Some notes on another way to generate one image per link for my linkblog: unfurls. Those are the site previews things like Twitter Cards or Slack Unfurls or Facebook Link Previews. They try to extract a few words and an image from the page; the resulting preview is structured data, not just a picture. Most of these basically work by looking for oEmbed tags, OpenGraph tags, or Twitter’s card tags and then just guessing if those metadata tags aren’t present.
Most unfurls are a mix of text, a little structured data, and an image or video embed. I’m focused on the image. Possibly I could generate an image from textual data too.
Page metadata: OpenGraph and friends
Facebook, Twitter, Slack, etc rely primarily on page metadata to get a text summary and example image. Only works for sites that publish the metadata but since it’s so commonly used now a lot of sites have it. These formats all offer one image. By custom that image tends to be 400+ pixels wide and roughly 2:1 aspect ratio.
OpenGraph is the big standard, originally from Facebook, here’s a useful description of how it works in practice. Dates to 2010. For my purposes the key tag is
og:title gives text.
Twitter’s cards are a popular expansion of the OpenGraph idea dating to 2012. More details on supported tags here.
twitter:image is the most relevant, and possibly
twitter:player. There’s more tags for textual metadata than OpenGraph.
oEmbed is the oldest standard, from 2008. Metadata isn’t in the page itself, instead you have to make a query to a special JSON endpoint. Interesting image fields are
thumbnail_url and maybe the
video types. Lots of textual metadata too. I don’t know how popular oEmbed is these days but Slack supports it.
schema.org Articles also are relevant, particularly since Google supports them. It started in 2011 as a way to tell search engines how to summarize a page. Metadata is in the page in one of three encodings (sigh). There’s also an overwhelming number of tags; maybe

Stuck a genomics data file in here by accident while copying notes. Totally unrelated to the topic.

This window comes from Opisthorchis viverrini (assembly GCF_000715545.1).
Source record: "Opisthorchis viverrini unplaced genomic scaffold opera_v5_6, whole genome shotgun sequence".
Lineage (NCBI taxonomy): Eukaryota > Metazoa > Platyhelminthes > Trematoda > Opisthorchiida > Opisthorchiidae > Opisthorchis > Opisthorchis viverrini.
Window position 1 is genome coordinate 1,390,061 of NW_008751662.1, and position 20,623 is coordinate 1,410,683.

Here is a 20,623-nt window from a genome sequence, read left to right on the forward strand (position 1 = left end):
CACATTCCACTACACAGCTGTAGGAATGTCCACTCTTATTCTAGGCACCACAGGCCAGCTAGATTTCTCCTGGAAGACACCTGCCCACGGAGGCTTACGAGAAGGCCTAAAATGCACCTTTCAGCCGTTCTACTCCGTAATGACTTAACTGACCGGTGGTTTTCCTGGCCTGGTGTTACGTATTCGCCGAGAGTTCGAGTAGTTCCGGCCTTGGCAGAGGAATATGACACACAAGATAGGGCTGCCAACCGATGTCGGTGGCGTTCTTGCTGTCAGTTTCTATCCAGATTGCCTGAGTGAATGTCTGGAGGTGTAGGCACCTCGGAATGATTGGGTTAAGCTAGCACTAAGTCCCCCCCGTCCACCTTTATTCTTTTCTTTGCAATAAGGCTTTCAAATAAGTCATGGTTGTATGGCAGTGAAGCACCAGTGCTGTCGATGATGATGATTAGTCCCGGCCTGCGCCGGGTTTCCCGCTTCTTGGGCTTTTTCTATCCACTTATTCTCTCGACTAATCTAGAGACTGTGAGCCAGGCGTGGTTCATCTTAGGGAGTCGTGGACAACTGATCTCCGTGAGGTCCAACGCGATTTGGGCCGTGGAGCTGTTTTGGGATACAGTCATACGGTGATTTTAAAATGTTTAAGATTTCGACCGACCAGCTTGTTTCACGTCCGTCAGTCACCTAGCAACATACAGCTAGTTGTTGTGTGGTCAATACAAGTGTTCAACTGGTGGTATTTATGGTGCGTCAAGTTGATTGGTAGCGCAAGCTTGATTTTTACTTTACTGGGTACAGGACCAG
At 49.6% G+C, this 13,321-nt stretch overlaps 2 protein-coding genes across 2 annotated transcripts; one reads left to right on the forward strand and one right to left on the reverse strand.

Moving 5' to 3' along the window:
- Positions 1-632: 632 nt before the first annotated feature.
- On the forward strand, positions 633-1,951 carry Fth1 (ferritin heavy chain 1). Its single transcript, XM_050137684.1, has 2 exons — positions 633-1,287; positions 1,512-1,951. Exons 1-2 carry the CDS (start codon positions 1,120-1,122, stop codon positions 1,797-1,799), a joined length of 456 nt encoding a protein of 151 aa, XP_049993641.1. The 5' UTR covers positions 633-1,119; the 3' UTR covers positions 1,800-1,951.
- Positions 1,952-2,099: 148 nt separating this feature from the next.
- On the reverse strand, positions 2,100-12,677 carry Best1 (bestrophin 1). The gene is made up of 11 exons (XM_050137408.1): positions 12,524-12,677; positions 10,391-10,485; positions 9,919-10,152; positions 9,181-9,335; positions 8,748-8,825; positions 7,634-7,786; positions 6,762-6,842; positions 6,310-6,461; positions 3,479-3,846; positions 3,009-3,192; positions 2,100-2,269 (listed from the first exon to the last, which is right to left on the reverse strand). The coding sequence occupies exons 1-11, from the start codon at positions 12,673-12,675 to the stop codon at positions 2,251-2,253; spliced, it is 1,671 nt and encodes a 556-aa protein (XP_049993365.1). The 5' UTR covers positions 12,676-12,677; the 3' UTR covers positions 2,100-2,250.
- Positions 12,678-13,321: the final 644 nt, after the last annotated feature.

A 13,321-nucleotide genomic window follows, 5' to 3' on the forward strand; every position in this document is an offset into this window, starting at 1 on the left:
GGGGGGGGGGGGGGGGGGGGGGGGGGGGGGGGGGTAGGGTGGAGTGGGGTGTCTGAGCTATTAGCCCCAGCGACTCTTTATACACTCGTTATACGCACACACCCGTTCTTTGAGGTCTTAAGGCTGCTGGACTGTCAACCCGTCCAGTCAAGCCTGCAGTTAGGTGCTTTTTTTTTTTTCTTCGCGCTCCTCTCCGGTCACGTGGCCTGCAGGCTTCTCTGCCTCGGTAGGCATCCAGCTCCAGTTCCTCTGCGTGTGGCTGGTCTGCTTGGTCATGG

thumbnailUrl is what I want? or
image? Honestly this is all so complicated I’m not in a hurry to learn more.
Metadata is great if it’s present, what do you do if it’s not? Maybe pull an image from the page? This approach doesn’t seem so popular but Feedly does it. There’s a description in item 4 of what they do. Boils down to images tagged
webfeedsFeaturedVisual, or else the first big image in the story, or else the biggest image on the page.
Another option would be to take a screenshot of the page itself. I have some notes on that but it’s not very simple to get a good result.
A third option would be to use the favicon. Not awesome, but it is there.
Heuristics for combining preview data
So now we have myriad ways to find an image for the site; which one do we use? Slack has a great post (from my friend Matt!) about how they generate unfurls. They give oEmbed priority, then Twitter+OpenGraph, then HTML meta tags as a fallback. They also seem to combine data from multiple sources; their cards have room for a lot of text.
Tyler Young from Felt recently tweeted about their solution. Light on details though, mostly it’s just “it’s complicated”. That echoes what I’ve heard informally from folks who’ve worked on this problem at various companies. Lots of one-off hacks in the end.
All this stuff is complicated and of general interest; is there a reusable library for generating previews I can just use? npm.io has a big list, here’s some highlights from it and some others.
metascraper (GitHub) looks to be the most active of the NPMs. MIT license, active development. Has a lot of configurable options and also custom code for popular sites. This looks like a strong contender I should evaluate further.
unfurl (GitHub). TypeScript, active development, MIT license.
pyUnfurl (GitHub) does the various metadata things and falls back to favicon. Python, MIT License, small project with last main development 3 years ago.
extruct is in Python (BSD license) and recently updated. OpenGraph but not Twitter (yet, there’s a pull request).
webpreview is in Python (MIT license) and was last updated two years ago. OpenGraph, Twitter, Schema, or else “from the webpage’s content”.
Metaphor is the Python code with the most Google juice but hasn’t been updated in 5 years.
Buying a service
Update: Ryan B mentioned using linkpreview.net, it looks promising. It has a JSON API that returns data including an image. The free plan might work for me or paid plans start at $8/mo.
It’d also be possible for me to do a bit of guerilla scraping for my own “service”. Post the link to Feedly or Twitter, then capture what preview they come up with. That might actually work pretty well, at least right until it doesn’t.
I should start with Metascraper. It looks good, my only complaint is dealing with Node. Alternately I think I’m stuck writing my own thing, a lightweight OpenGraph / Twitter card scraper plus reimplementing some image choosing heuristics. That’s a lot of work I’d rather not do.
Once I have an unfurl tool I can use I should test it on my linblog. I’m really curious how many of the links I’ve posted have useful metadata. I’d guess about half of them in the last 3 years. Seems worth doing a survey.
Screenshots may still prove to be a useful fallback.